Outline of an ‘ideal’ innovation ecosystem.

Many of the hubs we interviewed had started operating at one particular point in their ecosystem, but had begun to shift and take on additional activities – often because the preceding or following step was missing from their ecosystem. But hubs must critically consider when they have stretched their capacities too thin.

4. Get policy-makers into your space, and identify champions.

Finding ways to attract policy-makers into tech innovation hubs’ physical spaces is a very useful starting point for cultivating relationships. Informal visits seemed especially powerful. With high-profile government officials in particular, their presence may at first appear to yield little more than photo opportunities, absorbing valuable time and resources and generating risks whereby politicians claim credit where none is due. Yet, the experience of several hubs where such individuals came through their doors and saw the great ideas, solutions, products and services being created show. this can be key to getting policy-makers to understand the hubs’ work and how to support it. According to Femi Longe from ccHub, “The best way to influence policy is to show policy-makers what works … policy-makers are less likely to listen when you tell them what to do; rather, show them what you’re doing.” Drawing in policy-makers can help identify champions who help broadcast the hub’s successes to a larger audience and broaden their base of support.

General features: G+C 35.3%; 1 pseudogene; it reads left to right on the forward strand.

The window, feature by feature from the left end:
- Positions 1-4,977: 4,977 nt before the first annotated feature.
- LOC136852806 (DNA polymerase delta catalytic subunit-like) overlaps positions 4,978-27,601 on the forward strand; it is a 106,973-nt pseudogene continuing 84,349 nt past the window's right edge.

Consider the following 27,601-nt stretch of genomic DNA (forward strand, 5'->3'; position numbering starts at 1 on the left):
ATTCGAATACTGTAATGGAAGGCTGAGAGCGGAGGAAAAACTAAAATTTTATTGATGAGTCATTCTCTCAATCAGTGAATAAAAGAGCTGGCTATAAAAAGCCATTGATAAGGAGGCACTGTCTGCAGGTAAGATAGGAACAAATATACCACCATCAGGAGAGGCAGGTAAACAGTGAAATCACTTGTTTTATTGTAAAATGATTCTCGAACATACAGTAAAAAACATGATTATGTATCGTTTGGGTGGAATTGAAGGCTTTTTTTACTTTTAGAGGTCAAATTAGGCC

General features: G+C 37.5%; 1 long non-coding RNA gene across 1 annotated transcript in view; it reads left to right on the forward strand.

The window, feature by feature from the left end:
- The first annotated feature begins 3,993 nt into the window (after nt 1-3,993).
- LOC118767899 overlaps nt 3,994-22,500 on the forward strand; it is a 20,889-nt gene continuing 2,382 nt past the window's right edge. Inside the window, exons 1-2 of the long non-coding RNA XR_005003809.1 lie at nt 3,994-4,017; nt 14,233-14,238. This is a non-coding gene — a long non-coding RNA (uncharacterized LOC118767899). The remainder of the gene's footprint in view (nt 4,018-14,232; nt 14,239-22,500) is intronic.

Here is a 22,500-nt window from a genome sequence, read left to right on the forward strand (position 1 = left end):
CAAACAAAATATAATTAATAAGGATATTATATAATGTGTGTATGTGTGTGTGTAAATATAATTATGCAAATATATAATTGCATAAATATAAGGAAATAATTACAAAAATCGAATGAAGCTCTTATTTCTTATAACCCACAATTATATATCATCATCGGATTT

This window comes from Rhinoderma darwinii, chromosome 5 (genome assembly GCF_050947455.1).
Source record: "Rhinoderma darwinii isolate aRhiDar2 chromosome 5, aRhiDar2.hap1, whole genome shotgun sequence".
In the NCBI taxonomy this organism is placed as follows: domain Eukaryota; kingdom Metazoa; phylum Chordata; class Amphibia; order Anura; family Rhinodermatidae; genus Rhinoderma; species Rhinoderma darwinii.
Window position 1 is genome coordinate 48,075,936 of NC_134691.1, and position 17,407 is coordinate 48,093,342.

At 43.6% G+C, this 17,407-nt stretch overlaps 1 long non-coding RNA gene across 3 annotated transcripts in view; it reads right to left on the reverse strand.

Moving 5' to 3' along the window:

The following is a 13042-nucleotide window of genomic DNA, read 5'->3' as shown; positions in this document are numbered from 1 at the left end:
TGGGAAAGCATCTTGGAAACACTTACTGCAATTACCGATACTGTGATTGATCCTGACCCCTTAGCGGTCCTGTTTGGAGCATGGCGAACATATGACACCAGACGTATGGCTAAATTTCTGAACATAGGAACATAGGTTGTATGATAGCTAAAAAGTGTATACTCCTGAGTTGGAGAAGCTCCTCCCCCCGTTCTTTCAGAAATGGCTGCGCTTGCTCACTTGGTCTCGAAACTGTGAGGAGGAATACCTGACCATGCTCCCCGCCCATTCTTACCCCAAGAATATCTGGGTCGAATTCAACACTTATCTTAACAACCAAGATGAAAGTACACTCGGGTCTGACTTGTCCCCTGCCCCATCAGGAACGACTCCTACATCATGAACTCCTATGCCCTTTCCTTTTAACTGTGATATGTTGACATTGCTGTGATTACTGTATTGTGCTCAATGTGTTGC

5. Explore policy engagement as a collective.

Tech innovation hubs in the same country could explore engaging in policy as a collective to help mitigate some of the perceived risks of individual engagement, and to make policy asks with a stronger, unified voice. Potential shared benefits of collaboration include information aggregation, cost-sharing, client access and branding bonuses for less well-recognised hubs.

6. Engage on your own terms.

Deciding how to engage with policy-makers without jeopardising hub independence or being exploited requires some tactful approaches. Engaging only on your own terms, with a specific, single ask, and refusing larger support with strings attached, offers one way to mitigate risk. Already having a strong value proposition before engaging, with evidence of impact and a plan for how to attain sustainability, also allows for engaging from a position of leverage and confidence. This could help inoculate hubs from being co-opted into political agendas, or from having their mission forcibly shifted.